THE long-serving president of the Llangollen International Musical Eisteddfod (LIME) is stepping down from the role.

Terry Waite, 81, is an English humanitarian and author who was awarded the MBE in 1982 and the CBE in 1992.

Mr Waite says retiring from the role with LIME a few weeks ago was the ‘hardest decision’ he’s ever had to make.

Having spent the last 15 years as president, he says his decision came as a result of Covid-19 directly ‘changing’ the future of what’s to come with LIME, which had to be cancelled this year due to the pandemic.

An online event was introduced to help keep the international communities involved connected.

Mr Waite said: “Music has the capacity to breathe harmony into the soul and during good times and bad music has united the Welsh nation in a unique way. It should come as no surprise to anyone that following the second world war the people of Llangollen stretched out a hand to the world and invited people from across the globe to come to the town and share together in a gathering designed to promote harmony and peace throughout the world.

“Little did I know when I stepped onto that coach in 1948 that one day I would become President of one of the great music festivals of the world.

“My introduction to the International Eisteddfod came through the Warrington Male Voice Choir with whom I have been associated for many years. I came with them to Llangollen and later was invited to be a day President before finally being invited to be President.

“I do know that in all my time as President I have not missed one year and have stayed in Llangollen for the duration of the festival. That was not a duty. It was a pleasure.

“To recount my experiences would fill volumes. I have listened over the years as Bryn Terfel developed his extensive repertoire, as Alfie Bow moved from white tie and tails to a more casual form of dress, as Katherine Jenkins took the first steps to what has become an international career. There are dozens more I could mention.

“The competitors from overseas have been so very varied. Many came from areas that were being torn apart by warfare and found, through music, friends whom they thought were enemies.

"Then there are the local wonderful volunteers. I have made so many good friends amongst them and these friendships will continue across my lifetime. Each year it has been possible to thank the sponsors who have been magnificent.

"As for the audience-well, what can I say? Year by year they return and again, one had made so many good friendships with people not only from the British Isles but from across the world.

"Will I miss being President? Most certainly I shall. LIME has been one of the highlights of my year and to retire was one of the hardest decisions I have had to take for many a year.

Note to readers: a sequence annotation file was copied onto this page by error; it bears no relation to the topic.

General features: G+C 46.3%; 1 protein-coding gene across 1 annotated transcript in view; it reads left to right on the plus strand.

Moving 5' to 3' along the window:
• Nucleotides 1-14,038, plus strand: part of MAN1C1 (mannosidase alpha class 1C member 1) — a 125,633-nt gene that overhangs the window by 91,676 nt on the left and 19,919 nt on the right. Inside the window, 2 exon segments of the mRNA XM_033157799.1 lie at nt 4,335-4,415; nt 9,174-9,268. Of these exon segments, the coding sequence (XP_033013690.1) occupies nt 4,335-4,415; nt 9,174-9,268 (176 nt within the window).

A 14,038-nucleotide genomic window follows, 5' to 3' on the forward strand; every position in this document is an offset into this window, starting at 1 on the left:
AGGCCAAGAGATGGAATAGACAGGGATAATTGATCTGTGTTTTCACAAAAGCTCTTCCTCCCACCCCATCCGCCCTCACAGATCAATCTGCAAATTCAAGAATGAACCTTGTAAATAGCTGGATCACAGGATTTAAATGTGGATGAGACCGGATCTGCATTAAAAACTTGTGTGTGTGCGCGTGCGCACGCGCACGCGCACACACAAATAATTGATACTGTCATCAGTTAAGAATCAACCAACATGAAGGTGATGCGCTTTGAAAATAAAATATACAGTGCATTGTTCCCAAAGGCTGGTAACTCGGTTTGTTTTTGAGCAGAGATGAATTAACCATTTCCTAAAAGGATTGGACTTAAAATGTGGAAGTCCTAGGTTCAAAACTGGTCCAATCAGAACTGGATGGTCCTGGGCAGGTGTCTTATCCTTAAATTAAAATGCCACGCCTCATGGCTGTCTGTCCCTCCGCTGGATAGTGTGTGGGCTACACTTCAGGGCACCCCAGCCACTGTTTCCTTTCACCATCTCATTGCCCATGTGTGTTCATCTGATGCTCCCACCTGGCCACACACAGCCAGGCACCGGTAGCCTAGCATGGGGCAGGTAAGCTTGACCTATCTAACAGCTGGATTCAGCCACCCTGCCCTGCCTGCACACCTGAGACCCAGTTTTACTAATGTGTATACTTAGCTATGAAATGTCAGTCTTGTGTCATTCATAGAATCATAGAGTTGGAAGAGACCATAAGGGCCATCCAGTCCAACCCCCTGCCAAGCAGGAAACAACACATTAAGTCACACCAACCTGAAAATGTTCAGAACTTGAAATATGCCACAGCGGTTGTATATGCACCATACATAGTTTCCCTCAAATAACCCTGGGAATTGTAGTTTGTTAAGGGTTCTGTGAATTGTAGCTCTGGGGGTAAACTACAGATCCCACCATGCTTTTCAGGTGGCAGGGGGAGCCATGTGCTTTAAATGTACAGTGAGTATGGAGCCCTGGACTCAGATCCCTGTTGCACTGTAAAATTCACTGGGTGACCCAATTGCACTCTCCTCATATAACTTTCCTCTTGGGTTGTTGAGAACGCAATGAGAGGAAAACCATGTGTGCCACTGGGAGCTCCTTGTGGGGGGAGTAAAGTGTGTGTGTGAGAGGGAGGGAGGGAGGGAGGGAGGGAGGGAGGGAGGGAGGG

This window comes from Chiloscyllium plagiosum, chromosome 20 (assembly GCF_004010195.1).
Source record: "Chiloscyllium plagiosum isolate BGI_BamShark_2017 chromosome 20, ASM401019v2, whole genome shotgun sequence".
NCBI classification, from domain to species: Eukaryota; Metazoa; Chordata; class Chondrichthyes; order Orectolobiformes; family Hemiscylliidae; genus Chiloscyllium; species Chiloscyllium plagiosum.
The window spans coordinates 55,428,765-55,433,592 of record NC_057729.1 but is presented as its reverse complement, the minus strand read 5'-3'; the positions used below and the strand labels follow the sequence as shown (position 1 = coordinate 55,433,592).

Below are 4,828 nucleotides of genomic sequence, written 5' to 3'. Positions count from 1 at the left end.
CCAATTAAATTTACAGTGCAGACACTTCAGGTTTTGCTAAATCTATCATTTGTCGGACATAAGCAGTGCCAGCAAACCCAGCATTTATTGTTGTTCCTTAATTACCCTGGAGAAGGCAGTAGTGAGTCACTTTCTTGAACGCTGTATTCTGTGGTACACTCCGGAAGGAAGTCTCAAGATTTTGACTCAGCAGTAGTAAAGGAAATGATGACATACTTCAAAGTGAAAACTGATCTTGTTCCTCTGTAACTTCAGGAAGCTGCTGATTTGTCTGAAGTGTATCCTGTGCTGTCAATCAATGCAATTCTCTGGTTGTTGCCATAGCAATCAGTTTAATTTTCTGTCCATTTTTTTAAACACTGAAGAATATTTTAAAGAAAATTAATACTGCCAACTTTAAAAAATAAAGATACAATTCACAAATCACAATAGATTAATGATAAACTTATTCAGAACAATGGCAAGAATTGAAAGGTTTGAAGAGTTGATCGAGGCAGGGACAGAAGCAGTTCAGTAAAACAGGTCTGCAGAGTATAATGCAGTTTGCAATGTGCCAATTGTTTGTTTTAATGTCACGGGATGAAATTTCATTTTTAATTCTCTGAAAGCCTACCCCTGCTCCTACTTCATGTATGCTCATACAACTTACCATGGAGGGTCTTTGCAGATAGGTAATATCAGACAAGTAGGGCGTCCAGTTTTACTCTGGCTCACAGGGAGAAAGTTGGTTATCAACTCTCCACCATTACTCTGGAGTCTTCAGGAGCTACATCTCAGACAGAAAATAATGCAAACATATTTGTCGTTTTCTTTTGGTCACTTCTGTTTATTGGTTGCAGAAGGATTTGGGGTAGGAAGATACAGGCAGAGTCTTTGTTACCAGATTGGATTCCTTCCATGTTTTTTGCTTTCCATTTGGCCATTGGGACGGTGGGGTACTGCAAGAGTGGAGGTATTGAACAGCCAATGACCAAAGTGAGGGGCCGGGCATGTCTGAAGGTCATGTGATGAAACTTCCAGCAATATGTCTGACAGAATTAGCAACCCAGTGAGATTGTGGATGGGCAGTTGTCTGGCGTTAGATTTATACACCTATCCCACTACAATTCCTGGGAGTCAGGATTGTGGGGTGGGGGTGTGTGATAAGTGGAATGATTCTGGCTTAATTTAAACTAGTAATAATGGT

"However, LIME, due to Covid and other factors, is at a point of change and given my age, I am 82 in 2021, it seemed the right time to step down and let a younger person take over from me.

"Wales has always had a special place in my affections and although I don’t speak one word of the language I like to think that during the past years I have been accepted as a member of the family of the Eisteddfod which, although it is rooted and located in Wales, extends across the world with the aim of uniting us all together in peace and harmony.

"As I say farewell I salute a great institution. Long may it continue."

Mr Waite's life-story is a highly interesting one.

In January 1987, he was captured in Beirut, Lebanon, whilst attempting to secure the release of hostages. He was kept in solitary confinement for four years and kept hostage in total for almost five years.

Born in 1939 in Cheshire, Mr Waite's formative years were spent in a small village where his father was the village policeman.

His primary and secondary education took place locally. He served for a brief period with the Grenadier Guards but had to retire on medical grounds. He entered the Church Army College in London in 1958 and studied theology.

He married Helen Watters in 1964. They have three daughters and a son. In 1969 he moved with his family to Africa where he was Advisor to the first Archbishop of Uganda, the Most Reverend Erica Sabiti.

The family moved to Rome in 1972 and he travelled the world advising organisations of the Roman Catholic Church on development - mainly in the fields of health and education.

He has travelled widely in Africa, Asia, the Caribbean and North and South America and also holds honorary doctorates from the Universities of the City of London (1986), Kent at Canterbury (1986), Liverpool (1986), Durham (1992), Sussex (1992) and Yale (1992).

Mr Waite's first visit to Wales came when he was very young, when his grandmother decided to take him there on a day trip.

He recalls: "We got up very early in the morning and boarded the coach which obligingly stopped direct outside the front door of the little terraced house. Living as we did in Cheshire, Wales was on our doorstep and this visit was but the first of many made across the years.

"My paternal grandmother was a music teacher and during the years of the depression played the piano for the silent movies . She always wanted me to learn to play but as she lived far away from our home and also as we could not afford even a secondhand instrument I never played anything except the mouthorgan and a recorder at school.

"Music has however always been an important part of my life and of course that being so I was further attracted to a musical nation-Wales.

"My own father suffered considerably during the depression of the 1920’s and few nations know better that Wales the effect suffering can have on families and communities."

Dr Rhys Davies, Llangollen International Musical Eisteddfod chair, says they plan to bring Mr Waite back one last time post-Covid-19 to thank him properly for his service over the last 15 years. Dr Davies added that no replacement has yet been found for the role of president.